5 Steps to Becoming a Millionaire as a Consultant 

  By Liz Steblay, PICA Chief Advocate

Recently I logged into my retirement accounts and was surprised (and pleased!) to see that I had crossed the million-dollar mark. I don’t consider myself rich. In fact, money is usually tight at the end of the month. Yet my bank account says I’m a millionaire.

How did I do this? How can other self-employed consultants become wealthy too? Reflecting on my years as an independent consultant, I’ve boiled it down to five keys to success. (Sidebar: People define success differently. To me, having a million bucks in retirement savings is only one part of my total wealth. I also have a comfortable home, I’m healthy, and I have terrific relationships with family and friends. But I digress.)

Five Steps to Becoming a Millionaire Consultant

1.  Charge what you’re worth and bill directly, not as a subcontractor.
If you’re working for someone else and/or not earning a good pay rate, it’s going to be awfully hard to become a millionaire. Subcontractors to an agency or consulting firm are usually paid about 65% of what they are worth. (Most agencies and firms take a 35% fee. In other words, they’re charging the client 135% more than they are paying you.)

Let’s say last year you made $125,000 as a subcontractor. That means you gave up nearly $44,000 in income. Granted, the math is more complicated but the principle remains. Although you’d make $44,000 more, you’d have to pay more self-employment tax. On the other hand, you’d be able to take business-owner tax deductions and save more for retirement, both of which lower your taxable income. (For more about this, I recommend this 90-second video: “Friends Don’t Let Friends W-2*.”) 

For more information on charging what you’re worth, see my article, “How to Figure Out Your Billing Rate.”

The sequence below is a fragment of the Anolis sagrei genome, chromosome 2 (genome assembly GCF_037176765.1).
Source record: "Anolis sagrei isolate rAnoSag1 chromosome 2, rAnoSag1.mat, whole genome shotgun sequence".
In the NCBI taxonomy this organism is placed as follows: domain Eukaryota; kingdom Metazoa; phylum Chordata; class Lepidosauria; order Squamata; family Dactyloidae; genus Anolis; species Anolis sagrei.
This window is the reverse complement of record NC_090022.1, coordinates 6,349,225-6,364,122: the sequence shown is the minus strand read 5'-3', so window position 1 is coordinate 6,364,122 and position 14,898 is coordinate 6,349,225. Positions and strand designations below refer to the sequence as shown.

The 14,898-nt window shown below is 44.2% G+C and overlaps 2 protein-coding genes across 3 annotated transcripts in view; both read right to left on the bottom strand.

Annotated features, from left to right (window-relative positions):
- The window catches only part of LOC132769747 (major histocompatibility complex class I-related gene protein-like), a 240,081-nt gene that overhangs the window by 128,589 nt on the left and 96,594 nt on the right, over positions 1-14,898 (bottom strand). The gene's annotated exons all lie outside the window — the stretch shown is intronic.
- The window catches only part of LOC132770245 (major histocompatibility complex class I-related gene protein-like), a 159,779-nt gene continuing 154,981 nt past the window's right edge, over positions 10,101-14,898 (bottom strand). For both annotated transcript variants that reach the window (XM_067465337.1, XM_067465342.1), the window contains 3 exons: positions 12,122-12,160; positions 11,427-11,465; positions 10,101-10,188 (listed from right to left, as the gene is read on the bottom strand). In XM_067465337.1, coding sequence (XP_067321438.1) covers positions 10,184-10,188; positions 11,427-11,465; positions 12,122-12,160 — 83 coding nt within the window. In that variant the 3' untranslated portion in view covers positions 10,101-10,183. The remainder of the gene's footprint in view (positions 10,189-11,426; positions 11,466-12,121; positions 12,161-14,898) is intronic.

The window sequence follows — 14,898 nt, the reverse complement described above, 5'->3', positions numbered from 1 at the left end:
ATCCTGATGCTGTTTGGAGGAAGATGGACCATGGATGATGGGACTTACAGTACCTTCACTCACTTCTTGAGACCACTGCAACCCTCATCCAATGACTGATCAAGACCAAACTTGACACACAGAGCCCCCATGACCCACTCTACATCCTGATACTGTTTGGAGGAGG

2.  Maintain a sterling reputation to get repeat business.
For the first 10 years of my consulting practice, I had two major clients who kept hiring me for additional projects. Clearly, I was doing something right because they kept bringing me back. I was following my guiding principles as a consultant:

•    Do whatever it takes to keep your word. (Relatedly, under-promise and over-deliver.)

•    Make your client look good; be the wizard behind the curtain.

3.  Siphon off 40% of every client payment.
As an independent consultant, cash flow is erratic. To make matters worse, I’m terrible at sticking to a budget. If I see money in my bank account, even if it’s my savings account, I get looser with my spending. Knowing this and knowing that four times a year I had to make big tax payments, I set up a “sweep account” with an online bank, not my day-to-day bank. Every time I deposited a payment from a client into my regular bank, I immediately transferred 40% to the online bank. Out of sight, out of mind. I always had the cash I needed to make my quarterly tax payments, and at the end of the tax year I usually had about $25,000 to put into my SEP-IRA. (A Simplified Employee Pension is a type of IRA for self-employed individuals or small business owners. To learn more, please read my blog post on the topic.) 

4.  Live within your means.
Know what’s important to you and spend your disposable income accordingly. For me it’s time with family and friends and traveling. For example, about every two years I take my daughter on an international trip. Meanwhile, I drive a 17-year-old car.

5.  Invest.
Admittedly, I was lucky to have invested early in one of the longest bull markets in history, but I wasn’t a particularly savvy investor. The bulk of my retirement is in index funds. The important thing is to invest early and with as long a horizon as possible. I started saving money in a 401(k) at my first job out of grad school, even though I was paying off student loans. While that early saving habit certainly helped me reach millionaire status, what really made the difference were the big chunks of money I saved as an independent consultant.

These are my top five critical success factors. Naturally many other things came into play, and I did lots of other things right to grow my reputation and build my consulting business. I’ve poured all that learning into the knowledge base and webinars at the Professional Independent Consultants of America, a new membership organization and ecosystem I co-founded to help independent consultants be successful. 

In the meantime, I urge you to define what success means to you, then make it happen!